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A team from DM School System in Karachi, Pakistan, has won the Cambridge Upper Secondary Science Competition for the Pakistan region.
The DM School System’s winning project, one of 32 entered into the competition from the region, involved the detection of adulterants in milk among well-known brands.
The winning team included Rida Sajid, Mahnoor Mustafa, Maliha Shoaib, Munneeba Akhtar, Nayab Fatima and Laiba Shahzad.
A statement from the youngsters, pictured with their teacher and a fellow student who was not part of the team, said: 'Being part of the Cambridge Upper Secondary Science competition has been an incredibly thrilling and delightful journey.
'It gave us an opportunity to collaborate with each other and dedicate ourselves to a particular purpose. It made us highly acquainted with a subject which we had less knowledge of. We are tremendously proud of our massive achievement which would have been unattainable without the support of our school, family and team-mates.'
Supervising teacher Faiza Khalid said 'I am delighted at the success and, of course, extremely thankful to Cambridge International for providing a platform to the science learners for their holistic development.
'It was a tough challenge for the students as they not only learned how to do experimentation based on the scientific methodologies, but also how to multi-task as they juggled studies, co-curricular activities and the project at the same time.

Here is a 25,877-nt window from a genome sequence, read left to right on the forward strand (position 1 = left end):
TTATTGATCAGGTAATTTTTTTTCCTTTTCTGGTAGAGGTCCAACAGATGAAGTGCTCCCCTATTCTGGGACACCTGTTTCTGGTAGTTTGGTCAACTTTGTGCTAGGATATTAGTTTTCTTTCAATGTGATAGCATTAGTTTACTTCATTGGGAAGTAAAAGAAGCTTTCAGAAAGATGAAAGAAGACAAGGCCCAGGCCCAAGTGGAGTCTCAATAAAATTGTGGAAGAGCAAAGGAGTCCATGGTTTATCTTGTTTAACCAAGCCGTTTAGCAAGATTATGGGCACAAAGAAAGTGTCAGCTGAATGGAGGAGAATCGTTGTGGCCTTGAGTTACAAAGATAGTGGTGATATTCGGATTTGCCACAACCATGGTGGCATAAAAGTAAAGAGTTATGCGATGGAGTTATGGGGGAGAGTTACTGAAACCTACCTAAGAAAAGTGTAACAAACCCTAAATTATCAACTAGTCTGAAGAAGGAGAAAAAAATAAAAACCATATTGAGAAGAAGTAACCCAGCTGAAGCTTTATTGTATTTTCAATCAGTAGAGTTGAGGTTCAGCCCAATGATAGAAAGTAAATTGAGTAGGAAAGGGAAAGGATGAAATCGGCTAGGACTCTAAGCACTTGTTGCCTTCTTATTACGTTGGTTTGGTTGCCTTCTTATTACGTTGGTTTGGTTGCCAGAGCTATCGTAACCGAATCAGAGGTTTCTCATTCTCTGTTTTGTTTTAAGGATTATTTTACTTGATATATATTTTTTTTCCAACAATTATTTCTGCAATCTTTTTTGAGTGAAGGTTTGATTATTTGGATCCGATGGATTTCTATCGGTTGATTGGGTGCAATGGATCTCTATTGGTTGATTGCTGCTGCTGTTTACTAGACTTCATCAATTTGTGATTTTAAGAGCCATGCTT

'Not only that, the way the students communicated and worked as a team startled me and left me with hope for an amazing tomorrow as I was witnessing leaders in the making. I hope my students participate again next year with more innovative ideas for the betterment of society.'
The aim of the competition was to give learners the chance to develop their passion for science and to promote attributes of a Cambridge learner through collaboration, communication, innovation and creativity.
The overall international winner of the competition was a team from Jayshree Periwal International School, India, in the South Asia region, who put together a project entitled 'Live or Dye? Negative impacts of synthetic dyes'. The project was an investigation into the effect of synthetic food colour dyes on the respiration and growth of yeast, a subject directly relevant to the everyday lives of the students.
The expert judging panel included Dr Helen Eccles, ex-Director of Cambridge International and Science Competition Lead, Dr Rachel Garsed, Senior Engineer at CMR Surgical, Dr Elaine Wilson, Senior Lecturer in the Faculty of Education at Cambridge University and Dr Judith Roberts, Head of Cambridge Primary and Lower Secondary, Development, Cambridge International.